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Growing Use of Contralateral Prophylactic Mastectomy Despite no Improvement in Long-term Survival for Invasive Breast Cancer

Wong, Stephanie M. MD; Freedman, Rachel A. MD, MPH; Sagara, Yasuaki MD; Aydogan, Fatih MD; Barry, William T. PhD; Golshan, Mehra MD

doi: 10.1097/SLA.0000000000001698
Original Articles

Objective: To update and examine national temporal trends in contralateral prophylactic mastectomy (CPM) and determine whether survival differed for invasive breast cancer patients based on hormone receptor (HR) status and age.

Methods: We identified women diagnosed with unilateral stage I to III breast cancer between 1998 and 2012 within the Surveillance, Epidemiology, and End Results registry. We compared characteristics and temporal trends between patients undergoing breast-conserving surgery, unilateral mastectomy, and CPM. We then performed Cox proportional-hazards regression to examine breast cancer-specific survival (BCSS) and overall survival (OS) in women diagnosed between 1998 and 2007, who underwent breast-conserving surgery with radiation (breast-conserving therapy), unilateral mastectomy, or CPM, with subsequent subgroup analysis stratifying by age and HR status.

Results: Of 496,488 women diagnosed with unilateral invasive breast cancer, 59.6% underwent breast-conserving surgery, 33.4% underwent unilateral mastectomy, and 7.0% underwent CPM. Overall, the proportion of women undergoing CPM increased from 3.9% in 2002 to 12.7% in 2012 (P < 0.001). Reconstructive surgery was performed in 48.3% of CPM patients compared with only 16.0% of unilateral mastectomy patients, with rates of reconstruction with CPM rising from 35.3% in 2002 to 55.4% in 2012 (P < 0.001). When compared with breast-conserving therapy, we found no significant improvement in BCSS or OS for women undergoing CPM (BCSS: HR 1.08, 95% confidence interval 1.01–1.16; OS: HR 1.08, 95% confidence interval 1.03–1.14), regardless of HR status or age.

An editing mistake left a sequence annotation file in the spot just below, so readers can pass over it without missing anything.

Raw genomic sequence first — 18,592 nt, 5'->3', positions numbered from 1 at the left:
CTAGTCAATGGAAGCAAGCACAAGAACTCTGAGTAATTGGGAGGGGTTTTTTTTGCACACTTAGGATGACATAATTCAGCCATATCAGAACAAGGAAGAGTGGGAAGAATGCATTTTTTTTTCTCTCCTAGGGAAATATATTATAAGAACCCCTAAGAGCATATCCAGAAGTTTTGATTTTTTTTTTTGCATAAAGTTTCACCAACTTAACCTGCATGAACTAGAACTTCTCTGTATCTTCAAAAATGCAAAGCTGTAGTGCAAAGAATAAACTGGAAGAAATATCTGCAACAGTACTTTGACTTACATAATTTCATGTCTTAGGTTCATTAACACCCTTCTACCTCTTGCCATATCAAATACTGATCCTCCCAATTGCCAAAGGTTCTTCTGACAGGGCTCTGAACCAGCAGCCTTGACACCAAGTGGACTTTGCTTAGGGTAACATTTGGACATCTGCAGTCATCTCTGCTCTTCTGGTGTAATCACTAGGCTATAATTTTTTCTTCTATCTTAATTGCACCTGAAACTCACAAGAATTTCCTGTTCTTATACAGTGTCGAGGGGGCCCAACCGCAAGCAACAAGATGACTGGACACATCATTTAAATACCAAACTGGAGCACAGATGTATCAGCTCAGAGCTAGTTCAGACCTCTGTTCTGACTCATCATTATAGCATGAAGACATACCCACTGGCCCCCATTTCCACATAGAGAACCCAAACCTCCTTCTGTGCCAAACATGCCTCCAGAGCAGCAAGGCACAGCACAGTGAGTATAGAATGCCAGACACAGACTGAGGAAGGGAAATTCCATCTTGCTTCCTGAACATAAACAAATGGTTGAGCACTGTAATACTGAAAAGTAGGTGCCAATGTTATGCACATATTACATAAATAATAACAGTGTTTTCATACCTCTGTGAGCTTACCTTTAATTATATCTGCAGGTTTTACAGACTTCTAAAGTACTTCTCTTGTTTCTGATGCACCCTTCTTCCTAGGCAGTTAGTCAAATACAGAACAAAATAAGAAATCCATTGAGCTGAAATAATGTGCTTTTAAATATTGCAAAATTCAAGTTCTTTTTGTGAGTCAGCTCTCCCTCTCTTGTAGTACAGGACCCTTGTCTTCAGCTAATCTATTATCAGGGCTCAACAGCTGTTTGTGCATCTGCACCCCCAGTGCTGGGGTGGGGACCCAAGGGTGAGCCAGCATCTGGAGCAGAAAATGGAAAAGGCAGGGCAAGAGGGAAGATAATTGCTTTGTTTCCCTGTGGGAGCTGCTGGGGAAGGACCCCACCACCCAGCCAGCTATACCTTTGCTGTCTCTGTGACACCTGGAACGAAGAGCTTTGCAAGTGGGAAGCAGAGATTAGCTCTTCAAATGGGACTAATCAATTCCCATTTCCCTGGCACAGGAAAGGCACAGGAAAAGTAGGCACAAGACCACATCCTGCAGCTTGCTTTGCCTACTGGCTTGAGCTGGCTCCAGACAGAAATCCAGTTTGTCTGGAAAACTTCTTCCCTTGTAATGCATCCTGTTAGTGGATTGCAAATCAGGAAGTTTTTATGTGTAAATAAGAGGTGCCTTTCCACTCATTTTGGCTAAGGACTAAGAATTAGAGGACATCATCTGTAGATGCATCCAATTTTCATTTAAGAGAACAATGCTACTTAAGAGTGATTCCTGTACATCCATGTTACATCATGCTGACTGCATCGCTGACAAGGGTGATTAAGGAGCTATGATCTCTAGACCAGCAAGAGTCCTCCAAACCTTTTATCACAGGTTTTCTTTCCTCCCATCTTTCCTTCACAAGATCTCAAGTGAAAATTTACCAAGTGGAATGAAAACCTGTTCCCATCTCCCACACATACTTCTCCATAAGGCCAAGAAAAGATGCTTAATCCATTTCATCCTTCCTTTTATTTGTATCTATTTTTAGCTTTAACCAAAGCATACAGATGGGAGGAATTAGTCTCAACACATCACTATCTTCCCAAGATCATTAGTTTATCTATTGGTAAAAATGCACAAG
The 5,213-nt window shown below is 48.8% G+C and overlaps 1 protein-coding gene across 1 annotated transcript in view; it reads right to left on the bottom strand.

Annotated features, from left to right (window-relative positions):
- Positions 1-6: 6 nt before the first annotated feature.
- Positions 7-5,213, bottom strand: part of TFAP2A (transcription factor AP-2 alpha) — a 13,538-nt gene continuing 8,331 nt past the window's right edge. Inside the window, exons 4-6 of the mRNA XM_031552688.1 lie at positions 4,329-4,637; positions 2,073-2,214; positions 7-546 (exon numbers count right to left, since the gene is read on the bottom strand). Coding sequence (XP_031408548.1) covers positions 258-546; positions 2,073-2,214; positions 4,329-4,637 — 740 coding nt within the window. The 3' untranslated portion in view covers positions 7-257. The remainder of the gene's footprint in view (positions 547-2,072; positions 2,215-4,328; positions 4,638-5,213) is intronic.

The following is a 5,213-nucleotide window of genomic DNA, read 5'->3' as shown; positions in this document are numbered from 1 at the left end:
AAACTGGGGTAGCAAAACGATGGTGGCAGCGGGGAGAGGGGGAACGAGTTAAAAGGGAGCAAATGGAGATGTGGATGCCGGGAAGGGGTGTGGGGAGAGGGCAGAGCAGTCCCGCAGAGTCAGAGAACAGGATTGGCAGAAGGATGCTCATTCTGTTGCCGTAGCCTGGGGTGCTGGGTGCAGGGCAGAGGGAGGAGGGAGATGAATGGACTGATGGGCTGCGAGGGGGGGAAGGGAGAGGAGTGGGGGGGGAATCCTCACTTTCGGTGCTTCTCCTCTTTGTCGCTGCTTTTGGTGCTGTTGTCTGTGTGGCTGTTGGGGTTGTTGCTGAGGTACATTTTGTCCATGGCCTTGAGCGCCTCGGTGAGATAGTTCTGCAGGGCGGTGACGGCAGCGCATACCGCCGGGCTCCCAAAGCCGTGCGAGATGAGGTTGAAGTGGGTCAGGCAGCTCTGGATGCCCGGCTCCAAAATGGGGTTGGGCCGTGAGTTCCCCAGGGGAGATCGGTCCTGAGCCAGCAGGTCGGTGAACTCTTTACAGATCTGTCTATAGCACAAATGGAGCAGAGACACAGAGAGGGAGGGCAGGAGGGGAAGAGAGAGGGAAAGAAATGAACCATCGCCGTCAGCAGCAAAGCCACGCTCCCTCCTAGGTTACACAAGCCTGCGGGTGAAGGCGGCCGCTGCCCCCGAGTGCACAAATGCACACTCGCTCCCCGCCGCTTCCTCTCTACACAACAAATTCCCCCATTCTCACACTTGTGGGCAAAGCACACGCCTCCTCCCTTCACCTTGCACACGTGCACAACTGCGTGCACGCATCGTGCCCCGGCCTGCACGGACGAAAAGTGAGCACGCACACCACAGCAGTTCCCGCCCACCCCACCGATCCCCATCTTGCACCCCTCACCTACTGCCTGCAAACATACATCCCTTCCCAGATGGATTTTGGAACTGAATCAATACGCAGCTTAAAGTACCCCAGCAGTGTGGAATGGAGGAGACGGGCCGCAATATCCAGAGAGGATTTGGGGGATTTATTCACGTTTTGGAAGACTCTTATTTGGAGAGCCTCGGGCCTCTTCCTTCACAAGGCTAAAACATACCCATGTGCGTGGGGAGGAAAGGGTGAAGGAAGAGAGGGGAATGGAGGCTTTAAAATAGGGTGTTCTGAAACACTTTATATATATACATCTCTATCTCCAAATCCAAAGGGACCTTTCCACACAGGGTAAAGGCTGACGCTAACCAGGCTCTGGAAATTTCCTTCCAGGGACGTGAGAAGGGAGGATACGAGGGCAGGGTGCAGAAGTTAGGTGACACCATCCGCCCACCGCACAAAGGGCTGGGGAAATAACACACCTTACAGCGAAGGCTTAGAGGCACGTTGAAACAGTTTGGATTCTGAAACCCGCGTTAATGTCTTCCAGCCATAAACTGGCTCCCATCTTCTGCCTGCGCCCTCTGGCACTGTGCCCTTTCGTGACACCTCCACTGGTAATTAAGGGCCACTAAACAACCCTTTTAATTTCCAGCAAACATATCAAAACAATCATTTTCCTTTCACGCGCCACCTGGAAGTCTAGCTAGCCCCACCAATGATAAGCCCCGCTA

Conclusions: The use of CPM more than tripled during the study period despite evidence suggesting no survival benefit over breast conservation. Further examination on how to optimally counsel women about surgical options is warranted.

*Harvard School of Public Health, Boston, MA

Department of Surgery, McGill University Health Centre, Montreal, QC, Canada

Department of Medical Oncology, Dana-Farber Cancer Institute, Boston, MA

§Department of Surgery, Brigham and Women's Hospital/Dana-Farber Cancer Institute, Boston, MA

Department of Biostatistics and Computational Biology, Dana-Farber Cancer Institute, Boston, MA.

Reprints: Dr Mehra Golshan, MD, Department of Surgery, Dana-Farber Cancer Institute and Brigham and Women's Hospital, 450 Brookline Ave, Boston, MA 02115. E-mail: mgolshan@partners.org..

Results of this manuscript will be presented, in part, at the 2016 Society of Surgical Oncology Annual Meeting, Boston, MA.

Disclaimers: RAF acknowledges institutional funding from Genentech and Puma for studies unrelated to the current work, and does not receive any salary support from these sources. The remaining authors have no relevant conflicts of interest to disclose.

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